Tuesday, October 10, 2006

Throw Me the Money - TW

As you progress as a player, and more specifically, as you progress as a thrower the question is what throws are necessary, and how much practice do they need.

The main two throws are obviously the backhand and the forehand (a.k.a. flick). Both need to be practiced regularly including the inside out (IO) and the outside in (OI). Inside out means the disc is thrown from your throwing arm, will curve cross the plain of your body, and will curve back to your throwing side (this is a rough written explanation of the throw).

To throw the IO and OI it is key to mainly adjust the plain of your arm and maybe slightly your wrist. Of all these throws, the hardest to get good at will be the IO forehand.

Some upside down throws that are key to have include both the hammer and the scoober. The hammer is arguably more important than the scoober, and the hammer can be used in place of a weak scoober.

The last two throws that are important to have are used in dump situations - the backhand pop pass and forehand push pass. These throws are hard to describe, and I'm sure that many veteran ultimate players can help you with these throws. Both throws are float throws that give a dump cut lots of time to retrieve the disc.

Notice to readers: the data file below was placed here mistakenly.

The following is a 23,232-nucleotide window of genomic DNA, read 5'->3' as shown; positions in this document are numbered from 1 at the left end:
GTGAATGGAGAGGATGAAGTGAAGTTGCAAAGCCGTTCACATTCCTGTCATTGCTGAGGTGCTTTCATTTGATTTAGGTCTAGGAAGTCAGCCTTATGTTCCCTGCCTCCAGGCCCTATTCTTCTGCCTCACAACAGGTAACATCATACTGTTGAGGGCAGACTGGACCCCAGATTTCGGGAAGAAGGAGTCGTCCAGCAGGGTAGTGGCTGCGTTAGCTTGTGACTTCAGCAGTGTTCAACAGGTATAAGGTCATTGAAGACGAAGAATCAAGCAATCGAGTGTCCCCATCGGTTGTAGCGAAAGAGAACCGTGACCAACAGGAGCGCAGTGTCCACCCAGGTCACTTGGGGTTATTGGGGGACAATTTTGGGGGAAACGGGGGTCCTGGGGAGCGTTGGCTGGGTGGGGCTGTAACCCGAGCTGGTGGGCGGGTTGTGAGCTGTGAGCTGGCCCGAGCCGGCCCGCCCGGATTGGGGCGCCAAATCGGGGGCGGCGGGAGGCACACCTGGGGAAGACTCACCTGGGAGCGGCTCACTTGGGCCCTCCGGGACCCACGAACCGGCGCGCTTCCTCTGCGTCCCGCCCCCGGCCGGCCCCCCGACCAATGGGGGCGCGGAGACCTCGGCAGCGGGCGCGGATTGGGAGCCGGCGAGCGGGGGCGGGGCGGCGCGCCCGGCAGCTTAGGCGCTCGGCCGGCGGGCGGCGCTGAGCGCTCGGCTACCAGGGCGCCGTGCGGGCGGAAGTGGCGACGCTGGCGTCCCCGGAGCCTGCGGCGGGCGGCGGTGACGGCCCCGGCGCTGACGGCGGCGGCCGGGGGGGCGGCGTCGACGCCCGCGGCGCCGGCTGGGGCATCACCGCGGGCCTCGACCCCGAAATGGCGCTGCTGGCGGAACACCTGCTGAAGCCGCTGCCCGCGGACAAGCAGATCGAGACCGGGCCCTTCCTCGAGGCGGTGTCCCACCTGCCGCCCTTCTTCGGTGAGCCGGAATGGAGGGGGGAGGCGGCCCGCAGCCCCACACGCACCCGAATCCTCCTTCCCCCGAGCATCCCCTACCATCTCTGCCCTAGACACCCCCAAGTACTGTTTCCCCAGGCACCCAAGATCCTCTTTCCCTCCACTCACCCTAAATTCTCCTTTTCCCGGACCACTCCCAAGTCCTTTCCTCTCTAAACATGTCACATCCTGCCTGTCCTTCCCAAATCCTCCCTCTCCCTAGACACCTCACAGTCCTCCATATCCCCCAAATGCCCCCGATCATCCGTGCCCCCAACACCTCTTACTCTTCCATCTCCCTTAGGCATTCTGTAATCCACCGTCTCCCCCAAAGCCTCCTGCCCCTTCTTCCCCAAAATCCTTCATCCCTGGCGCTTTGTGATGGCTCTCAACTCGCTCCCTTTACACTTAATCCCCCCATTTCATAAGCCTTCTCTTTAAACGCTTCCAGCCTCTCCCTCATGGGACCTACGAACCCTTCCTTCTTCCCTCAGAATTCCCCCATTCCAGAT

These five throws should be practiced regularly with good form. This means for the forehand and backhand it is good to step out and stay low. It is also important to work on these throws with proper fakes. This should give you a simple set of basic throws.

PJ

5 comments:

honeyhands said...

I'm somewhat shocked that the blade is not mentioned amoung these throws. Surely such an efficient and emotionally devestating technique deserves at least 0.5% of one's practice time?

Jeters said...

My love for the blade unfortunately does not make is mandatory. Let's call it an advanced throw.

PJ

Anonymous said...

Blades, hammers and thumbers are all advanced throws in my view. Anything over the top requires a lot more precision (and receiver hotness) than flatt throws. Yes, hammers are easier to throw when playing catch for a beginner, but in a game, they all require a similar level of expertise and comfort for a captain to be happy with it.

Hammers have to be DEAD ON to even be considered.

The only reason I exclude the scoober from this group is that scoobers are very effective when you're playing three-man from a sideline trap. Everon'e gotta have a 10-15 yard dump scoober. Once that scoober's going over a wall, or breaking a man D, or clocking 30+ yards, it's time to put that one away until you can handle...

-MYeo

Anonymous said...

Also, anyone who wants to learn any of the over the top throws should first read Idris' post on learning the proper hammer (hint: the blade comes first). I'll assume ya'll are websavvy enough that I don't need to post a link.

-MYeo

Anonymous said...

Last thoughts:

Pete, maybe my "scoober" includes your "weak hammer" but I don't see why any players who aren't key handlers should be throwing hammers below the near-elite level.

I've never seen a push pass that wouldn't have been better as a high release flick, and I've never seen a pop pass that wouldn't have been better as a scoober.

Thoughts?

-MYeo